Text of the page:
(DailyDig.com) – US-China relations have grown tense over the past several years. It’s also incredibly common to hear that certain Chinese companies don’t maintain the same strict regulations as businesses on American soil. Unfortunately, that divide is now causing serious problems for investors.
DC lawmakers have been focusing on Chinese companies listed on the US exchange for some time now. They have growing concerns over their compliance, or lack thereof, with the U.S. Public Company Accounting Oversight Board’s (PCAOB) regulations.
While the same scrutiny has been in place for nearly a decade now, it ramped up last year when lawmakers delivered an ultimatum to exchange-listed Chinese companies. Their demands were simple: comply with the US audit baseline, or get out.
The US is able to take this action largely thanks to a bill passed by Congress. However, there are other concerns about whether the regulations fail to focus on lack of disclosure.
Taking Further Action
With mounting concerns about Chinese companies ignoring or defying US directives, lawmakers are taking action to fix the problem. As mentioned, the US requires disclosure from public companies to investors of any risks with their business. In light of this, the US Securities and Exchange Commission (SEC) will now have to provide additional disclosure resources.
SEC Commissioner Allison Lee, who was originally appointed by former President Trump in spite of her Democratic leaning, stated that public companies are required to disclose risks involved with their company. She feels Chinese companies may present additional perils to investors, mostly as a result of lackluster regulations and CCP interference.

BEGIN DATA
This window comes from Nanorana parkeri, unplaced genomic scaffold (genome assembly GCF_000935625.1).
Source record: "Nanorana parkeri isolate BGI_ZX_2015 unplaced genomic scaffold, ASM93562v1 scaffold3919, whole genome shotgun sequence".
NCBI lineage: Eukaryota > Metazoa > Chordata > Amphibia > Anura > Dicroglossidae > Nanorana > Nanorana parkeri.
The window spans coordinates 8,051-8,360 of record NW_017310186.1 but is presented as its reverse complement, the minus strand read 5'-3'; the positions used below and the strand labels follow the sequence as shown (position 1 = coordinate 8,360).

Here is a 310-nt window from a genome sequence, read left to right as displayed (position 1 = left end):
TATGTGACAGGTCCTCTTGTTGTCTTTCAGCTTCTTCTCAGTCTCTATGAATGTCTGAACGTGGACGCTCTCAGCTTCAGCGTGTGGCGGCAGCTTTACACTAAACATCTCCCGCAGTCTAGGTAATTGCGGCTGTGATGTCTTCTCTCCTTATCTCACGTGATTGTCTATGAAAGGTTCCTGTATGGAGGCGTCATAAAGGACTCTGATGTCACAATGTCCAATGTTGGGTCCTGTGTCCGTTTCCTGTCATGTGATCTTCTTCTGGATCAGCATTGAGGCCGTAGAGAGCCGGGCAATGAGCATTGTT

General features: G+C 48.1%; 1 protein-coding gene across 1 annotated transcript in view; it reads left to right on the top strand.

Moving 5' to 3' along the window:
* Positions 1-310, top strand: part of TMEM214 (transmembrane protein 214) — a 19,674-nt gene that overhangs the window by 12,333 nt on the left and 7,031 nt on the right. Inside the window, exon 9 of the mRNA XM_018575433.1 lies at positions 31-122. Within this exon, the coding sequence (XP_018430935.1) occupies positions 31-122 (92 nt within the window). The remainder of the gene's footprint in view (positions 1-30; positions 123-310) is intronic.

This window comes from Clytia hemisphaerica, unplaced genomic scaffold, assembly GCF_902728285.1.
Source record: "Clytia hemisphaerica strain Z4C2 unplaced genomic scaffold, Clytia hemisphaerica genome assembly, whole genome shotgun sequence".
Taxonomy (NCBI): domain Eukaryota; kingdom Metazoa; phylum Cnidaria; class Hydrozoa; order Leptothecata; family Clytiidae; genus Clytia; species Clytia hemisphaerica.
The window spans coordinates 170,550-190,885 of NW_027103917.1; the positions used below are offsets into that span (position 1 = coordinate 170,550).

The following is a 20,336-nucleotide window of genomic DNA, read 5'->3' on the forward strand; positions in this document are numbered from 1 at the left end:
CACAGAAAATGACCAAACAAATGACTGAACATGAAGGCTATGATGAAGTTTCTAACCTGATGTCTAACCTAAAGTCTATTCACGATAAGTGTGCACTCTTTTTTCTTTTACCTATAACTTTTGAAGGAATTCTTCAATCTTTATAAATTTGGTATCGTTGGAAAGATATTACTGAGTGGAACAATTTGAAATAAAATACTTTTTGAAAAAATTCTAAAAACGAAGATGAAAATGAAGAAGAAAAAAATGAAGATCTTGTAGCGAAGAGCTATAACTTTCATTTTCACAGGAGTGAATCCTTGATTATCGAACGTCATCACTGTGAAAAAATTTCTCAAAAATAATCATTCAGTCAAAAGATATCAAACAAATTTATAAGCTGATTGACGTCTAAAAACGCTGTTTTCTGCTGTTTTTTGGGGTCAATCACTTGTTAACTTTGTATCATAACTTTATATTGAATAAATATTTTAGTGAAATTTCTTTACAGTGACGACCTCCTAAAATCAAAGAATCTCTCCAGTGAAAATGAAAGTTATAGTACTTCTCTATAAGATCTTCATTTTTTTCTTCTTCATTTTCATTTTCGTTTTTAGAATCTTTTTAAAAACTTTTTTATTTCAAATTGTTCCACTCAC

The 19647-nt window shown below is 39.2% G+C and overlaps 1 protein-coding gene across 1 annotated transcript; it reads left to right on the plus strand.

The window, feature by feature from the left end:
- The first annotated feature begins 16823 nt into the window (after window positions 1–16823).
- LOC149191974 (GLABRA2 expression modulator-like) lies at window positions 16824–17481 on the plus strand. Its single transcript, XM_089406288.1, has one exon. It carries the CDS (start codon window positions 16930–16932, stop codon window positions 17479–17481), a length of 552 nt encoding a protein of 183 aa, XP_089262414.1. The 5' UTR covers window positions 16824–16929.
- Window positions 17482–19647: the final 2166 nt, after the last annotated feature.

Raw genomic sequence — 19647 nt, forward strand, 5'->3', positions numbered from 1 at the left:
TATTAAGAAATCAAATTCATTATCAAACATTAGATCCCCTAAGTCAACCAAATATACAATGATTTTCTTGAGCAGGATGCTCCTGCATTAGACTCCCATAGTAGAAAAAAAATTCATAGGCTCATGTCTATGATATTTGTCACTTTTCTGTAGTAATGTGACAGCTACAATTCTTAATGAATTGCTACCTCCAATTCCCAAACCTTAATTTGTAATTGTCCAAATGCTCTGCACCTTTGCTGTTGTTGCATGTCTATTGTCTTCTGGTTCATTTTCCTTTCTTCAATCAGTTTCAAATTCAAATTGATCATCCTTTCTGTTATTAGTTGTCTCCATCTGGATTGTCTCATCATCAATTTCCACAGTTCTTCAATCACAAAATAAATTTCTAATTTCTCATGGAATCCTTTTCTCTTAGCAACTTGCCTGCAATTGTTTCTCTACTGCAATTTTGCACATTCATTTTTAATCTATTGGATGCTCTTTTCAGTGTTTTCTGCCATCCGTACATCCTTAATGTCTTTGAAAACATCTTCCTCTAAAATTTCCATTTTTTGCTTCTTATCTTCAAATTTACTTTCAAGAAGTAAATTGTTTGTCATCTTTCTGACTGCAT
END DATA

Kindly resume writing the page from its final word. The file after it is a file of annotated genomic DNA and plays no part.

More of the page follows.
The commissioner believes investors deserve to know the risks, citing examples recently brought to light.
Senate Banking Committee member Bill Hagerty stated that US regulations must protect American investors against events that burn investors. He also said the PCAOB’s audits must be enforced at all times, and noted that investigations played a critical role in ensuring proper disclosure about investment threats.
Perhaps China’s cooperation with the US regulations will help the two countries relieve diplomatic pressure. China has been known to disregard regulations before; even now, many companies use slave labor to turn a profit in the country. But US officials made it clear that if Chinese companies wish to be part of the US exchange, they must adhere to the rules set forth by the US — or jeopardize losing their positions on the exchange.
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